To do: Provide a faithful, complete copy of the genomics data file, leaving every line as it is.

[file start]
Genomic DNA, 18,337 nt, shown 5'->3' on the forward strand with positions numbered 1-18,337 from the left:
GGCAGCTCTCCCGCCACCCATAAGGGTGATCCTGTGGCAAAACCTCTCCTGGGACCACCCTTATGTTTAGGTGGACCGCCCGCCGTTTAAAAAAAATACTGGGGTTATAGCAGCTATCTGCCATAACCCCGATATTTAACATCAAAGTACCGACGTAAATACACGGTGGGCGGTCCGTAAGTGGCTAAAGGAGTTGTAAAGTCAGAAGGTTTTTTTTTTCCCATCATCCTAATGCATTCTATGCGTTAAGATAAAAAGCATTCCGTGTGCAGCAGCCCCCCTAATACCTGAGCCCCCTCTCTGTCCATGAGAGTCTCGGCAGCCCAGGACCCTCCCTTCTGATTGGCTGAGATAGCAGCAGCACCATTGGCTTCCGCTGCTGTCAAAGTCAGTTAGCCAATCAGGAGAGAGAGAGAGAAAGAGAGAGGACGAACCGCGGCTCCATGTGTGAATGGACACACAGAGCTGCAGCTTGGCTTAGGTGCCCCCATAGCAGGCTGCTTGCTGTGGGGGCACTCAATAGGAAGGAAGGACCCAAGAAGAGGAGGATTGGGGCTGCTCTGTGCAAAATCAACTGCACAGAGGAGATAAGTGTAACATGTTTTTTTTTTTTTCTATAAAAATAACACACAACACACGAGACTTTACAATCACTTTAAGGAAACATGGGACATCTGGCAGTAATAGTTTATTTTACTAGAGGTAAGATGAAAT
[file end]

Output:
Genomic DNA, 18,337 nt, shown 5'->3' on the forward strand with positions numbered 1-18,337 from the left:
GGCAGCTCTCCCGCCACCCATAAGGGTGATCCTGTGGCAAAACCTCTCCTGGGACCACCCTTATGTTTAGGTGGACCGCCCGCCGTTTAAAAAAAATACTGGGGTTATAGCAGCTATCTGCCATAACCCCGATATTTAACATCAAAGTACCGACGTAAATACACGGTGGGCGGTCCGTAAGTGGCTAAAGGAGTTGTAAAGTCAGAAGGTTTTTTTTTTCCCATCATCCTAATGCATTCTATGCGTTAAGATAAAAAGCATTCCGTGTGCAGCAGCCCCCCTAATACCTGAGCCCCCTCTCTGTCCATGAGAGTCTCGGCAGCCCAGGACCCTCCCTTCTGATTGGCTGAGATAGCAGCAGCACCATTGGCTTCCGCTGCTGTCAAAGTCAGTTAGCCAATCAGGAGAGAGAGAGAGAAAGAGAGAGGACGAACCGCGGCTCCATGTGTGAATGGACACACAGAGCTGCAGCTTGGCTTAGGTGCCCCCATAGCAGGCTGCTTGCTGTGGGGGCACTCAATAGGAAGGAAGGACCCAAGAAGAGGAGGATTGGGGCTGCTCTGTGCAAAATCAACTGCACAGAGGAGATAAGTGTAACATGTTTTTTTTTTTTTCTATAAAAATAACACACAACACACGAGACTTTACAATCACTTTAAGGAAACATGGGACATCTGGCAGTAATAGTTTATTTTACTAGAGGTAAGATGAAAT